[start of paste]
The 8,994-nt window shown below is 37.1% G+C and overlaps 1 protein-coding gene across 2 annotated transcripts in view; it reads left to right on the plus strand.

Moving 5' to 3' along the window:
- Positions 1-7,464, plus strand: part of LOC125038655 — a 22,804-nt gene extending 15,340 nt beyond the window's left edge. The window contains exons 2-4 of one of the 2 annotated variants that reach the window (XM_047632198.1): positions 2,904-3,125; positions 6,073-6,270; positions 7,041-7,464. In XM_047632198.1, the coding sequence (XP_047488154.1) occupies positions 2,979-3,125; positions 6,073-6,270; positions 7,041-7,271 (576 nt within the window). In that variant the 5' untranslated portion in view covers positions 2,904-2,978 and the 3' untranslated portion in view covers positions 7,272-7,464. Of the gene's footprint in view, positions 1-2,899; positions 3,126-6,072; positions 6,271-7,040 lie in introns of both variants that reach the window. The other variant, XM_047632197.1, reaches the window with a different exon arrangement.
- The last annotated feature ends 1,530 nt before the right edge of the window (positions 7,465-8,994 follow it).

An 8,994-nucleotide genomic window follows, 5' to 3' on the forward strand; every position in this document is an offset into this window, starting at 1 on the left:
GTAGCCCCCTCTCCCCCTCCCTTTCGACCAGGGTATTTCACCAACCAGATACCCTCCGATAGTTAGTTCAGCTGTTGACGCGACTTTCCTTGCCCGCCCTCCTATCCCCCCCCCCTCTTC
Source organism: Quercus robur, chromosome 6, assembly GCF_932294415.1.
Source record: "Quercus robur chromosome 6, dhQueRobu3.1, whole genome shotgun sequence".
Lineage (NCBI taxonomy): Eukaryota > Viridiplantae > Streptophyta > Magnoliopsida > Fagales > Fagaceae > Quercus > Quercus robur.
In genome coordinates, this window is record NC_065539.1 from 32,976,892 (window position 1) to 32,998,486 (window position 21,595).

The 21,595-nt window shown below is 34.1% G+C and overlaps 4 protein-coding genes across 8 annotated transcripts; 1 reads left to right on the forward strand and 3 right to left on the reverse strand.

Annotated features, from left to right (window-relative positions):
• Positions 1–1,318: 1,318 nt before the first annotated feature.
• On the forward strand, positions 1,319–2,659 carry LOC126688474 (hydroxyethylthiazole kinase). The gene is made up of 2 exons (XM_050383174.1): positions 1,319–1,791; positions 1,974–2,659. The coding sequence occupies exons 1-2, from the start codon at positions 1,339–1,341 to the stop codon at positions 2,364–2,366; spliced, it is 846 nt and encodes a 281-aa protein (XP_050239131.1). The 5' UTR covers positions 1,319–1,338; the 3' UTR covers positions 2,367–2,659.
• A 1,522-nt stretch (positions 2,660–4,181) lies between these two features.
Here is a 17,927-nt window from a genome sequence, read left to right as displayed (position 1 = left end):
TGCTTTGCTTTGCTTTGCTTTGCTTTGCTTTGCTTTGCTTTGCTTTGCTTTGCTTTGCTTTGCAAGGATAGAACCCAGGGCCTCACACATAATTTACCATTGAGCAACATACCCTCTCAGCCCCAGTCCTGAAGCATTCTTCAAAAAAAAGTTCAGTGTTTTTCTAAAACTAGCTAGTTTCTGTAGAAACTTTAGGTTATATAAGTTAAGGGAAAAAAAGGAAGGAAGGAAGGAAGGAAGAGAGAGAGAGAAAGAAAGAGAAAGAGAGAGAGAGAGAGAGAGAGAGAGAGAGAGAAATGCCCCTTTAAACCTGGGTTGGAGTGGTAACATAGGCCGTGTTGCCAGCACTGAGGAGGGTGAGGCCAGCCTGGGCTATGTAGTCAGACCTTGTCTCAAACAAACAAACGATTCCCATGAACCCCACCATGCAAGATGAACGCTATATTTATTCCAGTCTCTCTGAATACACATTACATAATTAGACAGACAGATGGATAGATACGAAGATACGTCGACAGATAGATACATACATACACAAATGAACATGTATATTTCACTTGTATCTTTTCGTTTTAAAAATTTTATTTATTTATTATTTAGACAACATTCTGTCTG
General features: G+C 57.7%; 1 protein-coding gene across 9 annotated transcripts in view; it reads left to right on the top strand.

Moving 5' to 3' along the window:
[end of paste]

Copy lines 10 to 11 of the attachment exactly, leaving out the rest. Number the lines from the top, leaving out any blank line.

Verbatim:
In genome coordinates, this window is record NC_065539.1 from 32,976,892 (window position 1) to 32,998,486 (window position 21,595).

The 21,595-nt window shown below is 34.1% G+C and overlaps 4 protein-coding genes across 8 annotated transcripts; 1 reads left to right on the forward strand and 3 right to left on the reverse strand.